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Aristotle

The Nicomachean Ethics of Aristotle

Aristotle examines how best to live by looking at the nature of those virtues that characterize the most thriving human beings, and then at how to acquire and develop such virtues. This book is considered the founding document of what is now known as the “virtue ethics” tradition.
Along the way, Aristotle delves into pleasure, happiness, justice, friendship, and willpower. He intended the Nicomachean Ethics to be the foundation on which to build his Politics.
Nicomachean Ethics is based on Aristotle’s lectures at the Lyceum and was originally collected as a series of ten scrolls. In translation it was hugely influential in the development of Western philosophic tradition, quickly becoming one of the core works of medieval philosophy.
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F.H. Peters

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    b8200541499je citiraoпре 39 минута
    But, again, it is possible for a man to “have knowledge” in yet another way than those just mentioned: we see, I mean, that “having knowledge without using it” includes different modes of having, so that a man may have it in one sense and in another sense not have it; for instance, a man who is asleep, or mad, or drunk. But people who are under the influence of passion are in a similar state; for anger, and sexual desire and the like do evidently alter the condition of the body, and in some cases actually produce madness. It is plain, then, that the incontinent man must be allowed to have knowledge in the same sort of way as those who are asleep, mad, or drunk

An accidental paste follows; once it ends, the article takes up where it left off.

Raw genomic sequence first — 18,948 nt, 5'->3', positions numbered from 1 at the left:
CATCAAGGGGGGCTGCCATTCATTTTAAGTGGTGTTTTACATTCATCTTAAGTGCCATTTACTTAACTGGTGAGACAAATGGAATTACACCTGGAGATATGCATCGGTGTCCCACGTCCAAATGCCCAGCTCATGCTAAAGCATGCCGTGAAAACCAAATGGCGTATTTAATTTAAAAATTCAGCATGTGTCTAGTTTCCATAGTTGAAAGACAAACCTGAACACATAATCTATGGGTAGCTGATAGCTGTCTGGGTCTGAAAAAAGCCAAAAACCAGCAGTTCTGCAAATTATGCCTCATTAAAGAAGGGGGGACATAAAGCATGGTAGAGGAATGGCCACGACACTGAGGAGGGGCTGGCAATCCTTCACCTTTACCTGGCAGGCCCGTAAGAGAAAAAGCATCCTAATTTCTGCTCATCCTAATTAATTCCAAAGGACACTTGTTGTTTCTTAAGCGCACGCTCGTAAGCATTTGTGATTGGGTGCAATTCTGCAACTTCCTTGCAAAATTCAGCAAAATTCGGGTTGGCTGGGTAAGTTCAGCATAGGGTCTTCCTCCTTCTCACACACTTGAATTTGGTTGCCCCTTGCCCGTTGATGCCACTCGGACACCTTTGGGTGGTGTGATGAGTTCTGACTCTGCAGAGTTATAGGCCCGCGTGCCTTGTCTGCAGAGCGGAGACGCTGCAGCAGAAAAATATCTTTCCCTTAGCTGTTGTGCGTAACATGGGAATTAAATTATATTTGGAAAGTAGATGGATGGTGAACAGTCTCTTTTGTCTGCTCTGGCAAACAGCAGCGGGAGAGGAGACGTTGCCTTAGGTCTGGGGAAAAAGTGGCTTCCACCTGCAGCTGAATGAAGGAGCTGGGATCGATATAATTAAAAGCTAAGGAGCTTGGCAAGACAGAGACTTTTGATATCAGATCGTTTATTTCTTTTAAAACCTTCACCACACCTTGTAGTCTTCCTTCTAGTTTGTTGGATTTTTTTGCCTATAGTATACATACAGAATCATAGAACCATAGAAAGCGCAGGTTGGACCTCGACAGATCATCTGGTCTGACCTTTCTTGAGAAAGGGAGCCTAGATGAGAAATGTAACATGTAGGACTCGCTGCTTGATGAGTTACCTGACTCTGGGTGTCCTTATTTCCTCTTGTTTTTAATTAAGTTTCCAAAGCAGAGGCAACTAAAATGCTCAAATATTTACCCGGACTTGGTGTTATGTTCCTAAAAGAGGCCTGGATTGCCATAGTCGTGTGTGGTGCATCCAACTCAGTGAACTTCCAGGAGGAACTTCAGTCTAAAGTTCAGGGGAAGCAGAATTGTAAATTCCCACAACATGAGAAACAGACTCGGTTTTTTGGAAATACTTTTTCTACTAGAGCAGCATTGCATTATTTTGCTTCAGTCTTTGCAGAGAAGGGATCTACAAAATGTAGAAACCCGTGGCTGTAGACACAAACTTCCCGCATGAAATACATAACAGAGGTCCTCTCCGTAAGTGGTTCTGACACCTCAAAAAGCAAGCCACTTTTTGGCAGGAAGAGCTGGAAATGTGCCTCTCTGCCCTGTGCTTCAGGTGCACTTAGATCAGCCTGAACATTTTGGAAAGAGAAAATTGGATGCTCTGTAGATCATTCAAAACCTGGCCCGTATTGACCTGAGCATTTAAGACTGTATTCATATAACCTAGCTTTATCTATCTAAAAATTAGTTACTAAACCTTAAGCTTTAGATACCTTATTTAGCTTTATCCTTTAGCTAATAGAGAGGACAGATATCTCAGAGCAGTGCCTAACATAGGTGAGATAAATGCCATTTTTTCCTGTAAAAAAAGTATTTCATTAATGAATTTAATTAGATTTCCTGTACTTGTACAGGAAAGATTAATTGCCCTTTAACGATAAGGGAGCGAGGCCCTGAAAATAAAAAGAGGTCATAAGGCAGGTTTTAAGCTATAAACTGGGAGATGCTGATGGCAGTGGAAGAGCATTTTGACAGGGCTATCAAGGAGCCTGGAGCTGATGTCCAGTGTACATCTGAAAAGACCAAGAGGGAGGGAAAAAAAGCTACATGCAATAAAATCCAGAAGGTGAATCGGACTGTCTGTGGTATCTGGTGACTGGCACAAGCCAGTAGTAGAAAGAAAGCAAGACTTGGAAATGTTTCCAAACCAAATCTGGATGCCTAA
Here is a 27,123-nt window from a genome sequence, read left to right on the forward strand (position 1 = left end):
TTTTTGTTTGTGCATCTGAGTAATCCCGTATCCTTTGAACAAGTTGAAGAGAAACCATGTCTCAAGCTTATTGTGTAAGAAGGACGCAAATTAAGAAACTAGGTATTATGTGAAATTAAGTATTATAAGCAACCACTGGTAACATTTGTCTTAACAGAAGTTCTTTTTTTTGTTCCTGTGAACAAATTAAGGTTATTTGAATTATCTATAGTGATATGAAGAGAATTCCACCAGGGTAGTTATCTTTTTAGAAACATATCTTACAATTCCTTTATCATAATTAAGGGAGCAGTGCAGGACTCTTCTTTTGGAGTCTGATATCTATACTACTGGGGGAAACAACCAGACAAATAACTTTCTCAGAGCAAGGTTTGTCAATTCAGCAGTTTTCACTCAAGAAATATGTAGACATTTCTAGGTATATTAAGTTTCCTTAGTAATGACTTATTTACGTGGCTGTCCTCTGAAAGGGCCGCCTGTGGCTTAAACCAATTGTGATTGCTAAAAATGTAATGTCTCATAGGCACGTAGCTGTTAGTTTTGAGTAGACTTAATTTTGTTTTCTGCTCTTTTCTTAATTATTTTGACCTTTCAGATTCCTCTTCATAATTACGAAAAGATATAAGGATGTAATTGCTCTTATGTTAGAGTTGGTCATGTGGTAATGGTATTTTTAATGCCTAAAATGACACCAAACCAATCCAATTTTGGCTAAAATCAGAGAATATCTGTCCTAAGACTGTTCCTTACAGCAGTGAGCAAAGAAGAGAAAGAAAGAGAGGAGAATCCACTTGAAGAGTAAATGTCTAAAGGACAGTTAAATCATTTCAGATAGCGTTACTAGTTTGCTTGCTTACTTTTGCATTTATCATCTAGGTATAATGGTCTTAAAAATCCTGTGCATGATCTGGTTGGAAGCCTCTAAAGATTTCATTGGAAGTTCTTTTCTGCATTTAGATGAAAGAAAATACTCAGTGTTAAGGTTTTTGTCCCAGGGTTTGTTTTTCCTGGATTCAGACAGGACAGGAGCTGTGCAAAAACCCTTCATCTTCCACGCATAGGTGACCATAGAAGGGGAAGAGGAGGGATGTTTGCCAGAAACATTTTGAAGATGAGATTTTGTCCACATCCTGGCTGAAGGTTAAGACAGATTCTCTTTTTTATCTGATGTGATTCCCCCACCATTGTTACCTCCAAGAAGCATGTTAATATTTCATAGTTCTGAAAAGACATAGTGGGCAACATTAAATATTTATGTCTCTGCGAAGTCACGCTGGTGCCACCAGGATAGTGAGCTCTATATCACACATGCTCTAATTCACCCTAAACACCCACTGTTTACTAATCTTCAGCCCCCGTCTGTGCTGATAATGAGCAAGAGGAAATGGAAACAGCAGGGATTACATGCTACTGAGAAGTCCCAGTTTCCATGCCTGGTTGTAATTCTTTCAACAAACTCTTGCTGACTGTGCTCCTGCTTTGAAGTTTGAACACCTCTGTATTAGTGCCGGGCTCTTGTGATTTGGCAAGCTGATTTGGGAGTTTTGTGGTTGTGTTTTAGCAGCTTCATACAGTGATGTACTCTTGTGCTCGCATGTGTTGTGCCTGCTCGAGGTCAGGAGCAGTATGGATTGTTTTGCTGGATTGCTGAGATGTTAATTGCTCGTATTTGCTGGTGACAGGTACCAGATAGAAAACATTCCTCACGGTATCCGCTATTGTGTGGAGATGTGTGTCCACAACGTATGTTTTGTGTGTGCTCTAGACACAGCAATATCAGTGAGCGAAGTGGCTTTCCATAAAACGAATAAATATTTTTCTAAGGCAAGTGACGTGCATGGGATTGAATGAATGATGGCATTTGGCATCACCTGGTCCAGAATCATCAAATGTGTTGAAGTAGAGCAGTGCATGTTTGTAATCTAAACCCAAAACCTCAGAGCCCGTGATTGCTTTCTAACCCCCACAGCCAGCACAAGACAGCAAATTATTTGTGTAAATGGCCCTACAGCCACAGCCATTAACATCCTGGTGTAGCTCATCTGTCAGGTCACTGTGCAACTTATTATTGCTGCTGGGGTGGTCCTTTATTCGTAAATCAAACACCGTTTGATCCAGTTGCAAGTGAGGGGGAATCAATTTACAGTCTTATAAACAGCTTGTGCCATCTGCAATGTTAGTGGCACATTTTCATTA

b8200541499je citiraoпре 1 сата
    Some people maintain that he cannot act so if he really knows what is right; for it would be strange, thought Socrates, if, when real knowledge were in the man, something else should master him and hale him172 about like a slave. Socrates, indeed, contested the whole position, maintaining that there is no such thing as incontinence: when a man acts contrary to what is best, he never, according to Socrates, has a right judgment of the case, but acts so by reason of ignorance.
    b8200541499je citiraoпре 4 дана
    Nevertheless, prudence is not the mistress of wisdom and of the better part of our nature [the reason], any more than medicine is the mistress of health. Prudence does not employ wisdom in her service, but provides means for the attainment of wisdom—does not rule it, but rules in its interests. To assert the contrary would be like asserting that statesmanship rules the gods, because it issues orders about all public concerns [including the worship of the gods.]

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